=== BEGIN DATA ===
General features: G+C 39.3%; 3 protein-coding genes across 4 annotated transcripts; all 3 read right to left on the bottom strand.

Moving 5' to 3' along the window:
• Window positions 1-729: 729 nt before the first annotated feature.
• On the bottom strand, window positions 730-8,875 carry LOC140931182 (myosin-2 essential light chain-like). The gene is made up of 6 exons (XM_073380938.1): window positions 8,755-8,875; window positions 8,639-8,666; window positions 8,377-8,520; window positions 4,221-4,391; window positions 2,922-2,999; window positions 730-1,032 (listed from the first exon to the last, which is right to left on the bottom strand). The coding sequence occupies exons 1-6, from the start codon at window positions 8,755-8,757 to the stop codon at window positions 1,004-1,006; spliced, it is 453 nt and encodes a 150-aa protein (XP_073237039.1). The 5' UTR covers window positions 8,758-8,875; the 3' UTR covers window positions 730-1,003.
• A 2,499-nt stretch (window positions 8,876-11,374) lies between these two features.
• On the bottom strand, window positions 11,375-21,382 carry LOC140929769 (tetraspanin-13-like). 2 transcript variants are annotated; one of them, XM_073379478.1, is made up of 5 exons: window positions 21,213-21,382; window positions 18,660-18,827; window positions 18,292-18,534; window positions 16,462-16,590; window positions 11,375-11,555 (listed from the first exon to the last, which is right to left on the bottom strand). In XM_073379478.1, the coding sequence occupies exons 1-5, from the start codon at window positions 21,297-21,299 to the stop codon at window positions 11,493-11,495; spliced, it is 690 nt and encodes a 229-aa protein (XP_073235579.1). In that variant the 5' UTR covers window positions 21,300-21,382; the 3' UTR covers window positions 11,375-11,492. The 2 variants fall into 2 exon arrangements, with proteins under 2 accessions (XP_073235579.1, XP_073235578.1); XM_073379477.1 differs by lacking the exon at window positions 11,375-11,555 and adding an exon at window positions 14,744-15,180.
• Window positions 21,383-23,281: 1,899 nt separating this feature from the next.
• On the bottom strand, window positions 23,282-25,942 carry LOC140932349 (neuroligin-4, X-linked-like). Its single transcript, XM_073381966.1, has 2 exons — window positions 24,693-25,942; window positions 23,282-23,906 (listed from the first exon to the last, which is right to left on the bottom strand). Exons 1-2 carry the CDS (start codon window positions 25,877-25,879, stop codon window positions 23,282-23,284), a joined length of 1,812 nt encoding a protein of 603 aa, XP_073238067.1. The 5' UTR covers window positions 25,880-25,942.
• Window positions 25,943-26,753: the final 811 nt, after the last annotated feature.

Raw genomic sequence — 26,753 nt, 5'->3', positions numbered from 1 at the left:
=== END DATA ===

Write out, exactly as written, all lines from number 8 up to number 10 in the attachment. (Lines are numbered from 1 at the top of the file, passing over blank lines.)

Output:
• On the bottom strand, window positions 23,282-25,942 carry LOC140932349 (neuroligin-4, X-linked-like). Its single transcript, XM_073381966.1, has 2 exons — window positions 24,693-25,942; window positions 23,282-23,906 (listed from the first exon to the last, which is right to left on the bottom strand). Exons 1-2 carry the CDS (start codon window positions 25,877-25,879, stop codon window positions 23,282-23,284), a joined length of 1,812 nt encoding a protein of 603 aa, XP_073238067.1. The 5' UTR covers window positions 25,880-25,942.
• Window positions 25,943-26,753: the final 811 nt, after the last annotated feature.

Raw genomic sequence — 26,753 nt, 5'->3', positions numbered from 1 at the left: